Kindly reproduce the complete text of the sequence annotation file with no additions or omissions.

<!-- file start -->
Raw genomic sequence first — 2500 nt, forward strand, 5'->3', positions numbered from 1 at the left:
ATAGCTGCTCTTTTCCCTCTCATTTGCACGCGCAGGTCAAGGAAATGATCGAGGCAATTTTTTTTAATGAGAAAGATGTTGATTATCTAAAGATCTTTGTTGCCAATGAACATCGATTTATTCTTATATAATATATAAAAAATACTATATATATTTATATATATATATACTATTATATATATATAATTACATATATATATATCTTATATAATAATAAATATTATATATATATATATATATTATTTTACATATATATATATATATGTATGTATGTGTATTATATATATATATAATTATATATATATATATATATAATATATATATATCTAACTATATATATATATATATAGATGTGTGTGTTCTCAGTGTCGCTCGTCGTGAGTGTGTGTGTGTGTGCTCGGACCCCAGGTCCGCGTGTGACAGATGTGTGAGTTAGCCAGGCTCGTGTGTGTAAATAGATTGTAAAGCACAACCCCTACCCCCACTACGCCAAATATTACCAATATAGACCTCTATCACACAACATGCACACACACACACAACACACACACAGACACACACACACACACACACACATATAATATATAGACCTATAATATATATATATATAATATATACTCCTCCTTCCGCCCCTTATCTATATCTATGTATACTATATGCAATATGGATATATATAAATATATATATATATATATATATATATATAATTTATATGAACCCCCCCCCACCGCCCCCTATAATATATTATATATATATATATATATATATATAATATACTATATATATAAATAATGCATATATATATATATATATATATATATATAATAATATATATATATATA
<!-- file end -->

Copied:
Raw genomic sequence first — 2500 nt, forward strand, 5'->3', positions numbered from 1 at the left:
ATAGCTGCTCTTTTCCCTCTCATTTGCACGCGCAGGTCAAGGAAATGATCGAGGCAATTTTTTTTAATGAGAAAGATGTTGATTATCTAAAGATCTTTGTTGCCAATGAACATCGATTTATTCTTATATAATATATAAAAAATACTATATATATTTATATATATATATACTATTATATATATATAATTACATATATATATATCTTATATAATAATAAATATTATATATATATATATATATTATTTTACATATATATATATATATGTATGTATGTGTATTATATATATATATAATTATATATATATATATATATAATATATATATATCTAACTATATATATATATATATAGATGTGTGTGTTCTCAGTGTCGCTCGTCGTGAGTGTGTGTGTGTGTGCTCGGACCCCAGGTCCGCGTGTGACAGATGTGTGAGTTAGCCAGGCTCGTGTGTGTAAATAGATTGTAAAGCACAACCCCTACCCCCACTACGCCAAATATTACCAATATAGACCTCTATCACACAACATGCACACACACACACAACACACACACAGACACACACACACACACACACACATATAATATATAGACCTATAATATATATATATATAATATATACTCCTCCTTCCGCCCCTTATCTATATCTATGTATACTATATGCAATATGGATATATATAAATATATATATATATATATATATATATATAATTTATATGAACCCCCCCCCACCGCCCCCTATAATATATTATATATATATATATATATATATATAATATACTATATATATAAATAATGCATATATATATATATATATATATATATATAATAATATATATATATATA